Walid Jumblatt, a Lebanese MP and leader of the Progressive Socialist Party, has made a public apology for "indecent comments" he made in the past against Bashar al-Assad, the Syrian president.
Jumblatt, who was part of the anti-Syria March 14 movement, had described al-Assad in 2007 as "Damascus' dictator", "a savage" and "an Israeli product".
Participating in Hiwar Maftouh (Open Dialogue), an Al Jazeera Arabic talk show, Jumblatt said his comments were made out of anger, amid stressful atmosphere and at a time the sectarian and ethnic split in Lebanon was at its peak.
He said: “My remarks were indecent, out of context and go beyond the political manners."
Jumblatt expressed his willingness to open a new chapter with Syria, the country that many in Lebanon hold responsible for the murder of his politician father, Kamal Jumblatt in 1977.
Damascus has also been blamed by many for the 2005 assassination of Rafiq al-Hariri, the former Lebanese prime minister.
'Turn the page'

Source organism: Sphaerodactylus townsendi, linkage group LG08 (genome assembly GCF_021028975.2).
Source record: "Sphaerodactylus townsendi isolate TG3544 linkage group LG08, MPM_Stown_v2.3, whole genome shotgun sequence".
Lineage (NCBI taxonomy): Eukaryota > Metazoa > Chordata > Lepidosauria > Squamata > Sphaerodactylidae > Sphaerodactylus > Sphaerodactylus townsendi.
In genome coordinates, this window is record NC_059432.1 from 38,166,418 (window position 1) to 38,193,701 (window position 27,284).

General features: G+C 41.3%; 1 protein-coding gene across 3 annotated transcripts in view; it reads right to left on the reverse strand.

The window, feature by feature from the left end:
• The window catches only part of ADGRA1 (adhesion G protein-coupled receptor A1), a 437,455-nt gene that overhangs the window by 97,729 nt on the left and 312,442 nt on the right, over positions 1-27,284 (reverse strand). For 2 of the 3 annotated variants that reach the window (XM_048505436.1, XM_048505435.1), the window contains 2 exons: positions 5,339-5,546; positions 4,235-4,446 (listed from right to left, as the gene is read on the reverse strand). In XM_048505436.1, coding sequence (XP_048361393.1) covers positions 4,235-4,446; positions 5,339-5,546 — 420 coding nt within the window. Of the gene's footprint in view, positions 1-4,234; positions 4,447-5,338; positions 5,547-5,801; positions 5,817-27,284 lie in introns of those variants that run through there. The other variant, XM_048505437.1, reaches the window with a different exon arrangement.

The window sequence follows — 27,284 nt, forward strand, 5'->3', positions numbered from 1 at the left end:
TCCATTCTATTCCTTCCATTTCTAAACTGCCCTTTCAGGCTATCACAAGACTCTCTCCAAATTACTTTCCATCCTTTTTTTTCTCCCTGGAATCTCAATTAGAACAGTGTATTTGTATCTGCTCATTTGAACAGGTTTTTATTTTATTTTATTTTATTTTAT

Asked whether he was willing to visit Damascus, he said his visit to Syria depended on Syrians' willingness to move on.
He said: "I call on the Syrian leadership; for the sake of nation's (Arab nation) interest, regional interests, Arab objective dialogue, objective Syrian-Lebanese relations and the ties between the two neighbouring countries, can he (President al-Assad) rise above this issue? I simply ask for this."
"Yes, I want to turn the page," he stressed.
After joining the March 14 movement, Jumblatt had pressed for the withdrawal of Syrian forces from Lebanon following al-Hariri's murder.
Under intense pressure, Syria withdrew its troops from Lebanon in April 2005, ending three decades of military presence in its smaller neighbour.
Jumblatt has since split from the March 14 movement.